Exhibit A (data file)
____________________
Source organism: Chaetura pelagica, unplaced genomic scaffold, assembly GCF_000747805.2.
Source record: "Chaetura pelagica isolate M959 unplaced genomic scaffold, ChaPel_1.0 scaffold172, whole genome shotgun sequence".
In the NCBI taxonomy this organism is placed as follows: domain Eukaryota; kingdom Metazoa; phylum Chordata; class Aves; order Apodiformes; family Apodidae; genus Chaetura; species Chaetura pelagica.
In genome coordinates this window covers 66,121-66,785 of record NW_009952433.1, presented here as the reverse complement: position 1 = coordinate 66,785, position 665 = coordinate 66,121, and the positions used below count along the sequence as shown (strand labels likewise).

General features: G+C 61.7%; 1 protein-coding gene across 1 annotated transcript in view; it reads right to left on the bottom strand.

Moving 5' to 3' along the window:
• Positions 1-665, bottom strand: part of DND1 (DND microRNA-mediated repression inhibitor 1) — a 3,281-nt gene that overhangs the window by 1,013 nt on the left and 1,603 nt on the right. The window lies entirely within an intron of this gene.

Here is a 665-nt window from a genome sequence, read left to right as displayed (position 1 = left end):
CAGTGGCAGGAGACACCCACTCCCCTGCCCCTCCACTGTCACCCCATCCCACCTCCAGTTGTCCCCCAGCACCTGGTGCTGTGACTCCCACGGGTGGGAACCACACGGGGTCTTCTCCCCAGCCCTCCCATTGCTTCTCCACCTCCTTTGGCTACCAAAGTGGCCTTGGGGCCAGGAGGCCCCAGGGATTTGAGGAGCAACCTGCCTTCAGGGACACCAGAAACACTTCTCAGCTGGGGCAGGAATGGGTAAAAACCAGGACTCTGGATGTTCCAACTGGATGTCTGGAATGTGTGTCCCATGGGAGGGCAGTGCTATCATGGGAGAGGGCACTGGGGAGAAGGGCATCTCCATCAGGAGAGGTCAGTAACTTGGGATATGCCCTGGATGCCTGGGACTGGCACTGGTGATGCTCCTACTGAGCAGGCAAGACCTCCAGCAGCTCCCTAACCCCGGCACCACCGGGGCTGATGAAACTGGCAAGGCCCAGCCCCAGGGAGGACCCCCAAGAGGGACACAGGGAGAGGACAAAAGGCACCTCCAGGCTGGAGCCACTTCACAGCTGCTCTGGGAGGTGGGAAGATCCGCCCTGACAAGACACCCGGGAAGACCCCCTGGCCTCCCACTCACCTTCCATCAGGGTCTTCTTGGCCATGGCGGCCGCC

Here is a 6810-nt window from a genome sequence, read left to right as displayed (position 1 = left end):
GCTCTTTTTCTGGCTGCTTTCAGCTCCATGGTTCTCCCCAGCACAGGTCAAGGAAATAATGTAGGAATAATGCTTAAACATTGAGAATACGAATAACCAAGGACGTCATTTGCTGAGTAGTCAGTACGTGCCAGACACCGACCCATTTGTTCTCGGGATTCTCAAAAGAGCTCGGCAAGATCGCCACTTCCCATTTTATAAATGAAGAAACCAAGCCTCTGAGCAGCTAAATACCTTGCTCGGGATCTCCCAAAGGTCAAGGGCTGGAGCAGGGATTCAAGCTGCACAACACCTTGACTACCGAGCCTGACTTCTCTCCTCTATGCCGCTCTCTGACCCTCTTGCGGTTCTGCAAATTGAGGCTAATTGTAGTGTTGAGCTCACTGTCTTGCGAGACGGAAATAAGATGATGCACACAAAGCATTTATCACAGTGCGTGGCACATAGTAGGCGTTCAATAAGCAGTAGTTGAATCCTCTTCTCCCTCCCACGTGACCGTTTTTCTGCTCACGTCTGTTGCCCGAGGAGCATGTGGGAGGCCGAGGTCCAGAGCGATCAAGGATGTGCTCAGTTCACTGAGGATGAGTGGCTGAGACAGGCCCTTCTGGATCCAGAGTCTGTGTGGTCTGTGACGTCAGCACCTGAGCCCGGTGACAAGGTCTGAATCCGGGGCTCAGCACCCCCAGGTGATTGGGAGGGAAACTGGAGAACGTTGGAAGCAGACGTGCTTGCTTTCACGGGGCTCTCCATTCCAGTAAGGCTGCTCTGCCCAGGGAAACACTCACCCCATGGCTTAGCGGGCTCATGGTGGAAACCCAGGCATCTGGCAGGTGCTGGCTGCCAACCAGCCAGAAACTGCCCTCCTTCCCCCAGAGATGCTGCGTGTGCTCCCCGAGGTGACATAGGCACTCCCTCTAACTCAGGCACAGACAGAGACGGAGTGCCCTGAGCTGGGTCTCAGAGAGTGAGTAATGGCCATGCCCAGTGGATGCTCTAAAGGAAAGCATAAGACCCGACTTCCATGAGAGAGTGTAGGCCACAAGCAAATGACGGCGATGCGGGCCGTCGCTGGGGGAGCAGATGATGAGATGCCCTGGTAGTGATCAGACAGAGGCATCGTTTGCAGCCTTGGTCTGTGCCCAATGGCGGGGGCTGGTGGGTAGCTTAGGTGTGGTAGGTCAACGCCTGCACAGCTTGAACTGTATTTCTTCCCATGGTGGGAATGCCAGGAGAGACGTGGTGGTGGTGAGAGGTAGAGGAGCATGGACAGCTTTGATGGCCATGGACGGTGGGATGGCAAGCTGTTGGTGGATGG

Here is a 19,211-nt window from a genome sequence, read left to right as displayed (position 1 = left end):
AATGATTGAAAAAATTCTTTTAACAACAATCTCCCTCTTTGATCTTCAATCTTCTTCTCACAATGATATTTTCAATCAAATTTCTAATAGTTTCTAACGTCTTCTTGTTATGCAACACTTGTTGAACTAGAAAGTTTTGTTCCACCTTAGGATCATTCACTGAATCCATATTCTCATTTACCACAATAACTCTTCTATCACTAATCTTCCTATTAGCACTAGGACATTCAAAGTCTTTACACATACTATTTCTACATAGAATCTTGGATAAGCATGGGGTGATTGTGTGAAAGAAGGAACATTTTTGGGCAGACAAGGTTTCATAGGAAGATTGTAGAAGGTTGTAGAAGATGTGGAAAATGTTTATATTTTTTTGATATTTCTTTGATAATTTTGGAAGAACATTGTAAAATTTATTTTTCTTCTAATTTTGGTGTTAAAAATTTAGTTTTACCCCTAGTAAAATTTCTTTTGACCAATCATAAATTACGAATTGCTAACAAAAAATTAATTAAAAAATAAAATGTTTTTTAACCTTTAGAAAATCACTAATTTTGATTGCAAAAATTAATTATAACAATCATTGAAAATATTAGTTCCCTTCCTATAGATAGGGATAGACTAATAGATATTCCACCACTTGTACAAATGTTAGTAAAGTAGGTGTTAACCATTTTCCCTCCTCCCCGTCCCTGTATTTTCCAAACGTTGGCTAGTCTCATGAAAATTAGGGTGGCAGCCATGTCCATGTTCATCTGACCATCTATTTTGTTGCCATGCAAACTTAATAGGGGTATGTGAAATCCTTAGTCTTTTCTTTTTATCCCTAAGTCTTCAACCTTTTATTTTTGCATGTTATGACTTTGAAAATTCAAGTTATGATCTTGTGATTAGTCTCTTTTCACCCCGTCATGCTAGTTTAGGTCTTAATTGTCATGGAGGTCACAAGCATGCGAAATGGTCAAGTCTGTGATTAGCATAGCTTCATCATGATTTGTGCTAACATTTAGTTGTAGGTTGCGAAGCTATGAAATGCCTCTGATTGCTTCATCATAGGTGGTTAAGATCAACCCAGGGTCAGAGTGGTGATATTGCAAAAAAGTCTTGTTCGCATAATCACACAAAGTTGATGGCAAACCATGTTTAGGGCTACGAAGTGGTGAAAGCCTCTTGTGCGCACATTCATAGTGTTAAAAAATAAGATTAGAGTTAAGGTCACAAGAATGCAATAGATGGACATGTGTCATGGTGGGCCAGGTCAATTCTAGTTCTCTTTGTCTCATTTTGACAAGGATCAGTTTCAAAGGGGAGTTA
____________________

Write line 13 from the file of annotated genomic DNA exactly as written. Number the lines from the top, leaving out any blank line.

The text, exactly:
AATGATTGAAAAAATTCTTTTAACAACAATCTCCCTCTTTGATCTTCAATCTTCTTCTCACAATGATATTTTCAATCAAATTTCTAATAGTTTCTAACGTCTTCTTGTTATGCAACACTTGTTGAACTAGAAAGTTTTGTTCCACCTTAGGATCATTCACTGAATCCATATTCTCATTTACCACAATAACTCTTCTATCACTAATCTTCCTATTAGCACTAGGACATTCAAAGTCTTTACACATACTATTTCTACATAGAATCTTGGATAAGCATGGGGTGATTGTGTGAAAGAAGGAACATTTTTGGGCAGACAAGGTTTCATAGGAAGATTGTAGAAGGTTGTAGAAGATGTGGAAAATGTTTATATTTTTTTGATATTTCTTTGATAATTTTGGAAGAACATTGTAAAATTTATTTTTCTTCTAATTTTGGTGTTAAAAATTTAGTTTTACCCCTAGTAAAATTTCTTTTGACCAATCATAAATTACGAATTGCTAACAAAAAATTAATTAAAAAATAAAATGTTTTTTAACCTTTAGAAAATCACTAATTTTGATTGCAAAAATTAATTATAACAATCATTGAAAATATTAGTTCCCTTCCTATAGATAGGGATAGACTAATAGATATTCCACCACTTGTACAAATGTTAGTAAAGTAGGTGTTAACCATTTTCCCTCCTCCCCGTCCCTGTATTTTCCAAACGTTGGCTAGTCTCATGAAAATTAGGGTGGCAGCCATGTCCATGTTCATCTGACCATCTATTTTGTTGCCATGCAAACTTAATAGGGGTATGTGAAATCCTTAGTCTTTTCTTTTTATCCCTAAGTCTTCAACCTTTTATTTTTGCATGTTATGACTTTGAAAATTCAAGTTATGATCTTGTGATTAGTCTCTTTTCACCCCGTCATGCTAGTTTAGGTCTTAATTGTCATGGAGGTCACAAGCATGCGAAATGGTCAAGTCTGTGATTAGCATAGCTTCATCATGATTTGTGCTAACATTTAGTTGTAGGTTGCGAAGCTATGAAATGCCTCTGATTGCTTCATCATAGGTGGTTAAGATCAACCCAGGGTCAGAGTGGTGATATTGCAAAAAAGTCTTGTTCGCATAATCACACAAAGTTGATGGCAAACCATGTTTAGGGCTACGAAGTGGTGAAAGCCTCTTGTGCGCACATTCATAGTGTTAAAAAATAAGATTAGAGTTAAGGTCACAAGAATGCAATAGATGGACATGTGTCATGGTGGGCCAGGTCAATTCTAGTTCTCTTTGTCTCATTTTGACAAGGATCAGTTTCAAAGGGGAGTTA